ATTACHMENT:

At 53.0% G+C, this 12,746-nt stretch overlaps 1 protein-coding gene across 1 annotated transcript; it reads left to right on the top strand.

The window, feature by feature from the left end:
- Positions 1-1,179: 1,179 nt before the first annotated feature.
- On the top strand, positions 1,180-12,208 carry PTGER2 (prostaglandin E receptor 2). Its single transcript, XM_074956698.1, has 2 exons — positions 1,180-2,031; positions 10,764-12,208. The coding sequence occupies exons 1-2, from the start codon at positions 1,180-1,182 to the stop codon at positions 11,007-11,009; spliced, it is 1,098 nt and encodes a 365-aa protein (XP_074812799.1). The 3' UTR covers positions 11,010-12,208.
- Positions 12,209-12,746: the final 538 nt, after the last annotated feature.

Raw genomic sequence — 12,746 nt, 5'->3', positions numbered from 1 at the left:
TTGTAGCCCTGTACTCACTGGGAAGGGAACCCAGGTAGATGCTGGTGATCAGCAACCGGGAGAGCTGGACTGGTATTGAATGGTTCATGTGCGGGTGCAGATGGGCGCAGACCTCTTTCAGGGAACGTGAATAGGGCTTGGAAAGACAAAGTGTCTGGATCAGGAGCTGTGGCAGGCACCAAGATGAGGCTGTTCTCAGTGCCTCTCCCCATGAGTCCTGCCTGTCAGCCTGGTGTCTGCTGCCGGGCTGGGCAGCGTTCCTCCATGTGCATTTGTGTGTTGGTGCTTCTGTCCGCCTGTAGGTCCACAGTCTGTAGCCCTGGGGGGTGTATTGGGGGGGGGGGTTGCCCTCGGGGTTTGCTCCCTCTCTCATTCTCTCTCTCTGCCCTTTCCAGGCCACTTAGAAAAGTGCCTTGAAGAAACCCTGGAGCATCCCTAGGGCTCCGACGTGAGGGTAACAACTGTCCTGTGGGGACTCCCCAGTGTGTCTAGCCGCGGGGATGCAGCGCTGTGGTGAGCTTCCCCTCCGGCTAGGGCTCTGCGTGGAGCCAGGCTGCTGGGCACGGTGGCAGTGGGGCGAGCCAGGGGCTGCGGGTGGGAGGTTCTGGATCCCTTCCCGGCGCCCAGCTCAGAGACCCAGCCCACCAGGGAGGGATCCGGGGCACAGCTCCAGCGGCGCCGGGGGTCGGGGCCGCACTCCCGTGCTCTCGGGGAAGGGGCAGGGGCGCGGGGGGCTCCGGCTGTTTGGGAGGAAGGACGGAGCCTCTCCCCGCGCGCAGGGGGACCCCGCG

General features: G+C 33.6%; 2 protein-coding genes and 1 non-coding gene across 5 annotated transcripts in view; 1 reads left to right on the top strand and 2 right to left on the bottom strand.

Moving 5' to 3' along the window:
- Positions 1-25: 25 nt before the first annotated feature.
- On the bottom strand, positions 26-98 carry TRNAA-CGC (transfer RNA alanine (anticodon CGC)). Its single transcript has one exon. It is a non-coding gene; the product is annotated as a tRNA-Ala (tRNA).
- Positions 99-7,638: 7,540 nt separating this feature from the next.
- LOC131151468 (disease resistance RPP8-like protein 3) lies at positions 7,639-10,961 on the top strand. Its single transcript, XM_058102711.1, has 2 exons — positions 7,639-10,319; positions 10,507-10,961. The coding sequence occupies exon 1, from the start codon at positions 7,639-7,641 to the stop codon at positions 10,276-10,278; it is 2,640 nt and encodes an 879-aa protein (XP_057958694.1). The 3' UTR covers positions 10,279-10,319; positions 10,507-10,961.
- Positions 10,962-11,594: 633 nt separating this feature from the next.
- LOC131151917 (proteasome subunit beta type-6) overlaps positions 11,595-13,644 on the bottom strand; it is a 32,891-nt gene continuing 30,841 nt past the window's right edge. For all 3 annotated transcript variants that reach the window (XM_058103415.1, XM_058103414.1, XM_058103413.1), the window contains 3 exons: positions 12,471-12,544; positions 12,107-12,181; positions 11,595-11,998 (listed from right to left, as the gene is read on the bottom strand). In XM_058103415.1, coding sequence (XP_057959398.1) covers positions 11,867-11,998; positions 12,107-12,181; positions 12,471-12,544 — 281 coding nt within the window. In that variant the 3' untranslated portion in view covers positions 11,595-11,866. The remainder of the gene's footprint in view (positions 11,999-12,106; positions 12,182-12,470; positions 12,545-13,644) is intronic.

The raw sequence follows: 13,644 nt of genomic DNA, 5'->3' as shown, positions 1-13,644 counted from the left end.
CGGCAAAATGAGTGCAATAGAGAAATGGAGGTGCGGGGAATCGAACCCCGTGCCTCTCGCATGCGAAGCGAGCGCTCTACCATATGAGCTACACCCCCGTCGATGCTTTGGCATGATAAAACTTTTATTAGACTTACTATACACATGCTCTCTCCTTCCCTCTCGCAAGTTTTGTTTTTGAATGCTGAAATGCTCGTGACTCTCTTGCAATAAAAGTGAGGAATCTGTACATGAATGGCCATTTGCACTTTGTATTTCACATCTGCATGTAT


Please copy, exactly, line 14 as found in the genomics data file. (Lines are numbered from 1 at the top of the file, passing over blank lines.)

- Positions 10,962-11,594: 633 nt separating this feature from the next.